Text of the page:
934. At a place where congregational prayers have just ended, and the lines have not yet broken up, if a person wants to begin his prayers individually, or with another congregation, he is exempted from pronouncing Adhan and Iqamah on six conditions:
935. If a person doubts about the third condition out of the six conditions mentioned above, that is, if he doubts whether or not the congregational prayers are void, he is exempted from pronouncing Adhan and Iqamah. But if he doubts about any one of the remaining conditions, it is better that he should pronounce Adhan and Iqamah, with the niyyat of Raja' (a hope that he may be doing a worthy deed).
936. It is Mustahab that when a person hears Adhan, he follows by uttering together in a low voice whatever he hears.
937. If a person hears another person pronouncing Adhan and Iqamah, regardless of whether he has repeated with him the same or not, he may not say Adhan and Iqamah for his own namaz, if there is no delay or time gap between them and his namaz.
938. If a man listens to the Adhan pronounced by a woman with lustful amusement, he will not be exempted from pronouncing Adhan. In fact, even if intention is not lustful, the exemption is a matter of Ishkal.
939. It is necessary that the Adhan and Iqamah of a congregational prayers are pronounced by a man. However, if a woman pronounces Adhan and Iqamah in a congregational prayers of women, it is sufficient.
940. Iqamah should be pronounced after Adhan. Moreover, Iqamah should be pronounced in a standing position, and with Wudhu, Ghusl or tayammum.
941. If a person pronounces the sentences of Adhan or Iqamah without proper order, like if he says 'Hayya 'alal falah' before 'Hayya alas Salah; he should repeat from the place where the order has been disturbed.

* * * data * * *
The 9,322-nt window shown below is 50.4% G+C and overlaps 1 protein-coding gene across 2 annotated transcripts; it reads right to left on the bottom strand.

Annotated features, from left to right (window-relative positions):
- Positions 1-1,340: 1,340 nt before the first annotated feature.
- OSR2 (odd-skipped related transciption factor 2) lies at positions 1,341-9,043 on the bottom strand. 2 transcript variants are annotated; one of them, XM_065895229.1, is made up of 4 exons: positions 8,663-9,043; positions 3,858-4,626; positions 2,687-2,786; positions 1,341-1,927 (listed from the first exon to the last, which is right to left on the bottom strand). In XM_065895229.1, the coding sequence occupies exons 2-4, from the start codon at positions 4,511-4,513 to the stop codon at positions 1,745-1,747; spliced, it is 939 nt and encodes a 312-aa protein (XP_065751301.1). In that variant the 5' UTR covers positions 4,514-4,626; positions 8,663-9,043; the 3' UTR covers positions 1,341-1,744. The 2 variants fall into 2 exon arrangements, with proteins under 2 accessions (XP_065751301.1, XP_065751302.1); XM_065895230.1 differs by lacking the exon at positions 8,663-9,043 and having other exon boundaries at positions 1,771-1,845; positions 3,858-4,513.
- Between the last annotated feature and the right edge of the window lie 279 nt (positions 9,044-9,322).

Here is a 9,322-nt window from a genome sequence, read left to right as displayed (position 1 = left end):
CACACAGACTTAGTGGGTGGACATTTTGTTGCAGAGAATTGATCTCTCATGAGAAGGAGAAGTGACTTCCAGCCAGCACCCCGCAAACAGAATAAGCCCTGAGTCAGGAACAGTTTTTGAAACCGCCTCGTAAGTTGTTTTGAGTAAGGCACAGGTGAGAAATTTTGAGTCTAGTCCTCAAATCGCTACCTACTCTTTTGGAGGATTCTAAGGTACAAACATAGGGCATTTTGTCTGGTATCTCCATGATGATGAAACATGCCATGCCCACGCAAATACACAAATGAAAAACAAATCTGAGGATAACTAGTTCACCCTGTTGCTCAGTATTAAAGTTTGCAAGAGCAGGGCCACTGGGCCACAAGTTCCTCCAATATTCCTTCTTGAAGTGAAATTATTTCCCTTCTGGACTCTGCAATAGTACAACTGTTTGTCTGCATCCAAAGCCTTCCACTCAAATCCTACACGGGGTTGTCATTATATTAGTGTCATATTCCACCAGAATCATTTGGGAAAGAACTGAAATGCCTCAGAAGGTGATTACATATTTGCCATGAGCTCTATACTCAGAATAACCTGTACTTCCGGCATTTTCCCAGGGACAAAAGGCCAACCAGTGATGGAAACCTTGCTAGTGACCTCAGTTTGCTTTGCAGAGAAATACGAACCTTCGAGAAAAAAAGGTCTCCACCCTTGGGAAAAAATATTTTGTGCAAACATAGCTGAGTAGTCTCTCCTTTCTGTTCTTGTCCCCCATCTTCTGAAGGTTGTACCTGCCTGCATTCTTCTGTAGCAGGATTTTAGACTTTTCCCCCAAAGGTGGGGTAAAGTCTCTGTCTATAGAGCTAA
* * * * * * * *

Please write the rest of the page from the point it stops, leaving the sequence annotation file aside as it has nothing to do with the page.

942. An inordinate lapse of time should not be allowed between Adhan and Iqamah, and if an excessive gap is allowed between them, it is Mustahab that Adhan be pronounced once again. Similarly, if an excessive time gap is allowed between Adhan, Iqamah, and the prayers, it is Mustahab to repeat them for that prayers.
943. Adhan and Iqamah should be pronounced in correct Arabic. Hence, if they are pronounced in incorrect Arabic, or one letter is uttered for another, or if, for example, its translation is pronounced, it will not be valid.
944. Adhan and Iqamah for a prayer should be pronounced when the time for that prayer has set in. If a person pronounces them before time, whether it be intentionally or due to forgetfulness, his action is void, except when the time of namaz sets in during the namaz being offered, then that is valid, as explained in rule 752.
945. If a person doubts before pronouncing Iqamah, whether he has pronounced Adhan, he should pronounce Adhan. But, if he doubts during Iqamah whether he has pronounced Adhan, the pronouncing of Adhan is not necessary.
946. If before pronouncing a part of Adhan or Iqamah, a person doubts whether he has pronounced the part preceding it, he should pronounce the preceding part. But, if he doubts when in the process of pronouncing a part of Adhan or Iqamah whether he has pronounced the part preceding it, it is not necessary to pronounce that part.
947. It is Mustahab that while pronouncing Adhan, a person should stand facing Qibla and should have performed Wudhu or Ghusl. It is Mustahab to place the hands on his ears, and raise one's voice. Also, one should pause between the recitals
Q & A on Adhan
|Q. Is it recommended to recite
Adhan in a melodious tune?
A. If Adhan is recited in a melodious tune, rendering it musical, that is, like the way singers sing to entertain the people, it is Haraam. If it does not become musical, it is Makrooh.
|Q. Is it recommended to recite
Adhan before each prayer?